Cosmetics giant L’Oréal commits to disclosing fragrance ingredients

French personal care brand L’Oréal has announced plans to disclose some of the fragrance ingredients in its products. A company spokesperson told Chemical Watch: “We would like to take this opportunity to state our future goal of communicating to a larger extent the composition of our perfumes in all our products, in a way that meets the expectations of our consumers and ensures their safety while at the same time fully respecting the know-how of our perfume creators and protecting us from the major risks of fine fragrance counterfeiting.” But she said she could not reveal when the initiative would be launched, because this was “confidential”.

‘Lagging behind’

The NGO US Public Interest Research Group (US PIRG) has been running an ongoing campaign for L’Oréal to disclose fragrance ingredients and eliminate toxic chemicals from its products. Dev Gowda, director of the Make It Toxic-Free programme for US PIRG, told Chemical Watch that L’Oréal was “lagging behind the curve” by failing to disclose the fragrance ingredients in its products. “Certain fragrance chemicals have been linked to cancer and hormone disruption, and consumers have a right to know which chemicals are in the products they use. L’Oréal should step up and disclose fragrance ingredients, because we’re worth it” he said. Last year, representatives from US PIRG and the NGOs Safer Chemicals Healthy Families and the Campaign for Safer Cosmetics delivered a petition to L’Oréal headquarters with 150,000 signatures calling for the company to disclose fragrance ingredients and eliminate hazardous chemicals from its products. The L’Oréal spokesperson said the company communicates “the relevant perfume ingredients that are part of the 26 fragrance allergens listed in the EU” on its products. Products also include ingredients listed on the International Nomenclature of Cosmetic Ingredients (INCI) database. The INCI database of cosmetic ingredient names is maintained by the US trade association, the Personal Care Products Council (PCPC). Companies can apply for their ingredient to be given an INCI label name and have it added to the database. The Cosmetic Ingredient Review (CIR) panel assesses the ingredient before it is added to the database. The spokesperson also said that L’Oréal has a website which communicates how the company evaluates the human and environmental safety of its products and provides answers to specific questions consumers may have about its products and ingredients’ safety.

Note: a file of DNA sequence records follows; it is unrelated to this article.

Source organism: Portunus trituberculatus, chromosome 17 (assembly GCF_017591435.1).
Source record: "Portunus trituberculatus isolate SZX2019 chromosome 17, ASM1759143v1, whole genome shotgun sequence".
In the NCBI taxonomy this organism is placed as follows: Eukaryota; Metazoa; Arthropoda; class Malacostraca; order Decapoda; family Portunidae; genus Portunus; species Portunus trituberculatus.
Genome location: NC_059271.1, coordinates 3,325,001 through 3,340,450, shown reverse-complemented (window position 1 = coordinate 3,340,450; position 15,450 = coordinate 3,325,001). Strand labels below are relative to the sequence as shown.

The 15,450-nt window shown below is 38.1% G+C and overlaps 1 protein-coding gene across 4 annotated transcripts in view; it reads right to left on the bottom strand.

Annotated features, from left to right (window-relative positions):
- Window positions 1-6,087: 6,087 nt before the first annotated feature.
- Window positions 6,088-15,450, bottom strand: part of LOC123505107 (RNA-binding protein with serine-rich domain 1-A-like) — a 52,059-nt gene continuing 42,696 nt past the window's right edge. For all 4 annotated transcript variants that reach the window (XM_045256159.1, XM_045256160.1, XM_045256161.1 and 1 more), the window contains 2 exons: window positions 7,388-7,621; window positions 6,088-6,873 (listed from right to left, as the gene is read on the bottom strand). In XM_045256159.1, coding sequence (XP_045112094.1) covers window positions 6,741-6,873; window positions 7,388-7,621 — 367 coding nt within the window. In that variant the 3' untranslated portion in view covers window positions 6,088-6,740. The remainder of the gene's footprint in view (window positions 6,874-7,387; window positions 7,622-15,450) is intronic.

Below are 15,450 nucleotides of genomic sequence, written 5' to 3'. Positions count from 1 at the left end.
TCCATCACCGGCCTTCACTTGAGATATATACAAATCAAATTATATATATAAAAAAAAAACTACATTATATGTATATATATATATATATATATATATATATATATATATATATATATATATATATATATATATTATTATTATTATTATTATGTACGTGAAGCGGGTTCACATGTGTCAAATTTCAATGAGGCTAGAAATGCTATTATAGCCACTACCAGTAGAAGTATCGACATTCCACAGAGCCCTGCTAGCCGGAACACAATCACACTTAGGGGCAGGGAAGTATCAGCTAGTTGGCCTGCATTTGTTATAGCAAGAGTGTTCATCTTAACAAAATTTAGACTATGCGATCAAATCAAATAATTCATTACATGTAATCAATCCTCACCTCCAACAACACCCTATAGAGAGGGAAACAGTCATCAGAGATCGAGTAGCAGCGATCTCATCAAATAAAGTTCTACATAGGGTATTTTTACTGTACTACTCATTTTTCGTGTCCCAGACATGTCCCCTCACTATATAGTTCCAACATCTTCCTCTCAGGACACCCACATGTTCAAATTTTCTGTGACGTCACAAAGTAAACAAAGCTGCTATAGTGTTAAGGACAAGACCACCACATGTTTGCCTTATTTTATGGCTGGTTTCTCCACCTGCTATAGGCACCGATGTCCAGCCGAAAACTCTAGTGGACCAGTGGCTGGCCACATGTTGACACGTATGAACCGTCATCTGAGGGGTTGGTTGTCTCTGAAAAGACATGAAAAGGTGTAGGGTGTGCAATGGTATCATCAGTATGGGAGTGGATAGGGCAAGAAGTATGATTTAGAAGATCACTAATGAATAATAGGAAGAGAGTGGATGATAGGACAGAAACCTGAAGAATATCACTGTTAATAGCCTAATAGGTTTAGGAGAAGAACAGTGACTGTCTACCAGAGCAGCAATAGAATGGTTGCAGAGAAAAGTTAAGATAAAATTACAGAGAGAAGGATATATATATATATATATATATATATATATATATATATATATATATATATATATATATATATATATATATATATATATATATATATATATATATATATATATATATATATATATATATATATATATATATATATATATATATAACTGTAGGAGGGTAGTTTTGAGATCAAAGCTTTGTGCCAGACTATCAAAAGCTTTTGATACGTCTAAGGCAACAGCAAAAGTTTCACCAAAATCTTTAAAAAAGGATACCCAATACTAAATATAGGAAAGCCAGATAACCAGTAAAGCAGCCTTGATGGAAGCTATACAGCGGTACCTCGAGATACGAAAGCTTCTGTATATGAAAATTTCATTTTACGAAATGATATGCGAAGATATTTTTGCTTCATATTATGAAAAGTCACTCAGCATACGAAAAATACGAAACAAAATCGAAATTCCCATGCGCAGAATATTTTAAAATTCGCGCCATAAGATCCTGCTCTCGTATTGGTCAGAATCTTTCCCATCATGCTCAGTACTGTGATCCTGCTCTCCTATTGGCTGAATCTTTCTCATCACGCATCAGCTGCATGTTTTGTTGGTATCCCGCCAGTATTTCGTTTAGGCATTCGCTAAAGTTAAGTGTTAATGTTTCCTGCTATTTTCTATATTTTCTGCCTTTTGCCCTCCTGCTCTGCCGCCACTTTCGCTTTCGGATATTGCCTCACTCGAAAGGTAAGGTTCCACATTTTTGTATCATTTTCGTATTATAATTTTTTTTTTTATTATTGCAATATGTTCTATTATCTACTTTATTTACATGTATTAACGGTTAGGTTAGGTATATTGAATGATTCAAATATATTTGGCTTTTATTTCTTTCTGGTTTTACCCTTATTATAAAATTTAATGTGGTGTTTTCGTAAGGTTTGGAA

Disclosure trend

There is a growing trend for consumer goods companies to disclose fragrance ingredients, following increasing demand from the public to know what is in the products they buy. Unilever US disclosed fragrance ingredient information for almost 100 of its products online and through its SmartLabel app last year and expanded the initiative to include the UK and France this year. Last year, US consumer goods giant, Procter & Gamble, announced it will reveal the fragrance ingredients, down to 0.01% of content, for all products sold in the US and Canada by the end of 2019. Cleaning products giant SC Johnson began disclosing fragrance ingredients in 2015 and launched a Glade product range with 100% ingredient disclosure the following year.

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Chemical Watch, 7 June 2018 ;

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